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BATON ROUGE, LA, May 17, 2010 /24-7PressRelease/ -- Every night, NCIS, Law and Order and Criminal Minds bring us stories of callous killers facing justice. But, what if the stories were real and the killers walked away?
A rare 1981 interview with one of America's most infamous murderers, Wilbert Rideau, makes that nightmare come true. And he did walk away. He left a Louisiana courtroom in 2005, a free man even after admitting in a 1981 video interview that he robbed a bank, took three hostages, emptied his gun at all of them and stabbed one to death after running out of bullets.
Watch the Wilbert Rideau Interview.
His sentence for the cold-blooded murder? Twenty years for manslaughter. Sound like justice was served?
On the videotape, Wilbert Rideau talks openly about his crime.
"Why did you cut that woman's throat," the reporter asks.
"I think I ran out of bullets," he casually replies.
He talks of hating white people. He says he believes in the death penalty and that he should have been executed. He told the same story to reporters for 25 years as he rose to fame editing The Angolite, said to be the only free prisoner generated magazine behind bars in America. Wilbert Rideau earned national writing awards and respect for his "honesty" about his crime and life in prison. He was virtually deified by The New York Times (Public, NYSE:NYT), National Public Radio (NPR) and other influential publications, local and regional, nationwide.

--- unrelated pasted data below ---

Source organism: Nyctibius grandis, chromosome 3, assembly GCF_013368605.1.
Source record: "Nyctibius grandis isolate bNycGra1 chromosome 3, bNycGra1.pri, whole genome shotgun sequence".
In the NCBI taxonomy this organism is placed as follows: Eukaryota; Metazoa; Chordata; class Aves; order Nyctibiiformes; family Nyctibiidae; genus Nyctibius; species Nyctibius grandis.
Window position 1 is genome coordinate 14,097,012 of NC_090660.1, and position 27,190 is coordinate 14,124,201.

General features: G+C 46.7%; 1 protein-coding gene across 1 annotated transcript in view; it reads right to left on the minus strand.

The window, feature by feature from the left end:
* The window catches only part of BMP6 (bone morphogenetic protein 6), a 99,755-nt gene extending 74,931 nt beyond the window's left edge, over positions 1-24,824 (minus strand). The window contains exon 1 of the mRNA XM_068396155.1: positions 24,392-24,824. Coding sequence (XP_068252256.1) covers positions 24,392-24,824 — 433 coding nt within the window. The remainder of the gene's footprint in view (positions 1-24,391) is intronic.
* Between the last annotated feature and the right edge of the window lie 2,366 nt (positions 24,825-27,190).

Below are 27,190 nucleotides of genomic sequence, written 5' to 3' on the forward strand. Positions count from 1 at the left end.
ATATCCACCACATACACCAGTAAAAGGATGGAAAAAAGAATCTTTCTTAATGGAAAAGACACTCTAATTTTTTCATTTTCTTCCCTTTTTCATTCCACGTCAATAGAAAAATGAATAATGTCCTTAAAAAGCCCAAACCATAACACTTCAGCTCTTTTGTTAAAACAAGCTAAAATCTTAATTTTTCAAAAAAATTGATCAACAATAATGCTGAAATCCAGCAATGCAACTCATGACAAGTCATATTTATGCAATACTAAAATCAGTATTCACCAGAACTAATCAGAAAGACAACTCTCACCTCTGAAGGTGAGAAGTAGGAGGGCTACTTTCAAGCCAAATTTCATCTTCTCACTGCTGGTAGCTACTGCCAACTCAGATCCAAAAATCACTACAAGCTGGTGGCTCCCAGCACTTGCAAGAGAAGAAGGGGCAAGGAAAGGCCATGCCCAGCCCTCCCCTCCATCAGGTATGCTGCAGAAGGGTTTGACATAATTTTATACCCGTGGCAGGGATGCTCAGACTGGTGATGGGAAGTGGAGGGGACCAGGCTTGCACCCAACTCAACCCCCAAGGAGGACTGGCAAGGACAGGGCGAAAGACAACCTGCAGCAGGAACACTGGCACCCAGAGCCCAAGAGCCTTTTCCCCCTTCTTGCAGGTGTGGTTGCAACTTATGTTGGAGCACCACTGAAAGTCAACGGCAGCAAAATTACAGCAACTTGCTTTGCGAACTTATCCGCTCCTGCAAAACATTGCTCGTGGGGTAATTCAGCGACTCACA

In 2005, Wilbert Rideau's story abruptly changed. On the witness stand, in a packed Louisiana courtroom 44 years after his crime, Wilbert Rideau turns the tables, making himself a target of racism. He said he was a panic-stricken 19-year old black kid, growing up in a viciously racist town so terrified of being caught that he tried to kill all his hostages in a panic.
The 1981 interview is the only easily available evidence of the story he told about his crime for almost three decades before he suddenly changed it for his last trial. Articles that quote Wilbert Rideau telling his original story are aging: brittle artifacts in newspaper and magazine archives, if they exist at all.
Wilbert Rideau was convicted of the 1961 murder three times. Each time, federal courts overturned the verdicts on grounds that he didn't get a fair trial. His memoir "In The Place Of Justice", published by Random House, continues his new version of the crime. It should be named "In Place Of The Facts."
About Wilbert Rideau The Real Story:
Wilbert Rideau's book "In The Place of Justice" published by Random House was written as a catch back for years of festering resentment and calculated to burnish his image at the expense of others. Learn about Rideau's real story at http://www.WilbertRideau-RealStory.com. Interview Billy Sinclair, the man who knows the real Wilbert Rideau, the one you won't read about in Rideau's book.
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